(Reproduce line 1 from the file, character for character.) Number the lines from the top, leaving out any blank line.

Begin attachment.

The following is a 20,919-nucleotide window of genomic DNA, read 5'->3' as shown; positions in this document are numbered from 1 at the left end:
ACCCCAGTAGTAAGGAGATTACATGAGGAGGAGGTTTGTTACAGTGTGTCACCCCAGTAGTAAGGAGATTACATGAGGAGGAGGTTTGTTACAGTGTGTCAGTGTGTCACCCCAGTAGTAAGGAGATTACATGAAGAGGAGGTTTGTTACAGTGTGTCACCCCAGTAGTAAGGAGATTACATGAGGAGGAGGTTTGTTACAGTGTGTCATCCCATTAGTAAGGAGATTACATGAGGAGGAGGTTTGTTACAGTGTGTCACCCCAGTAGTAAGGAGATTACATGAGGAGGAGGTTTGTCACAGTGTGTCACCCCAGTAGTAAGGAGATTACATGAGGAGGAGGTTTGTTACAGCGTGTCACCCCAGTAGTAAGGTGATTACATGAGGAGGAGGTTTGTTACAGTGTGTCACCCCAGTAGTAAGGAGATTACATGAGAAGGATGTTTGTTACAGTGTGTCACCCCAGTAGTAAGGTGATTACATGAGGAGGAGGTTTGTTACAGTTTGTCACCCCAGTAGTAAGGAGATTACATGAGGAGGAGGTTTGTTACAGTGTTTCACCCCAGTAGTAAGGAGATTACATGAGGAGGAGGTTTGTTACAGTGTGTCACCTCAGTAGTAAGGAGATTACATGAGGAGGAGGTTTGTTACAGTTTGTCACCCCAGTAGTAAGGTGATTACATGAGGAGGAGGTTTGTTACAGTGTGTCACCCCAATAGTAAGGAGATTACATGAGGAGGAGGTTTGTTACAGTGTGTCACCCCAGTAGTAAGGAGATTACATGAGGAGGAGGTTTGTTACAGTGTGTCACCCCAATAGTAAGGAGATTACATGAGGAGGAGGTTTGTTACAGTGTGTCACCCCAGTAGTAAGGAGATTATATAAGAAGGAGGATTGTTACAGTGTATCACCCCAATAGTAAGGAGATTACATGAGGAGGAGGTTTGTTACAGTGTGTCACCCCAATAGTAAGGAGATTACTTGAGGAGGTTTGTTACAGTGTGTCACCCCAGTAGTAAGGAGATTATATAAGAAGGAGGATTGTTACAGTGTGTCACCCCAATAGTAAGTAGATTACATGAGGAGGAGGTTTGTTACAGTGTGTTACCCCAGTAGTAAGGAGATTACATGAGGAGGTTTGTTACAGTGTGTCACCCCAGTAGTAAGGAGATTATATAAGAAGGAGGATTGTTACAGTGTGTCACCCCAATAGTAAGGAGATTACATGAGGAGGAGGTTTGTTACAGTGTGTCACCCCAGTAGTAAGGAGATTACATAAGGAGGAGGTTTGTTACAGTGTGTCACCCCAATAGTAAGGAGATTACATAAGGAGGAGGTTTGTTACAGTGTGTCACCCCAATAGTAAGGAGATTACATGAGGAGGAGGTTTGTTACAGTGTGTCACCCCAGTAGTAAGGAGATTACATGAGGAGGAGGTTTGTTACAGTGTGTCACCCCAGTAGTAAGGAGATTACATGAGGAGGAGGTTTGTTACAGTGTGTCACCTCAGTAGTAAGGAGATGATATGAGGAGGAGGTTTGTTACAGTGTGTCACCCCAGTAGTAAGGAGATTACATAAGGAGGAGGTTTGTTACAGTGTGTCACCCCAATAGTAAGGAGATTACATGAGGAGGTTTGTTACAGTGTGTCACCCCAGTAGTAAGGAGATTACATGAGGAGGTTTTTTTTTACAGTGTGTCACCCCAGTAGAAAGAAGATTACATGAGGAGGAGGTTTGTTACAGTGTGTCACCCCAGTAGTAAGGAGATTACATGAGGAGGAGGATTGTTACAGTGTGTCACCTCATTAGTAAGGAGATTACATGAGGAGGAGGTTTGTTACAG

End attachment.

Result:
The following is a 20,919-nucleotide window of genomic DNA, read 5'->3' as shown; positions in this document are numbered from 1 at the left end: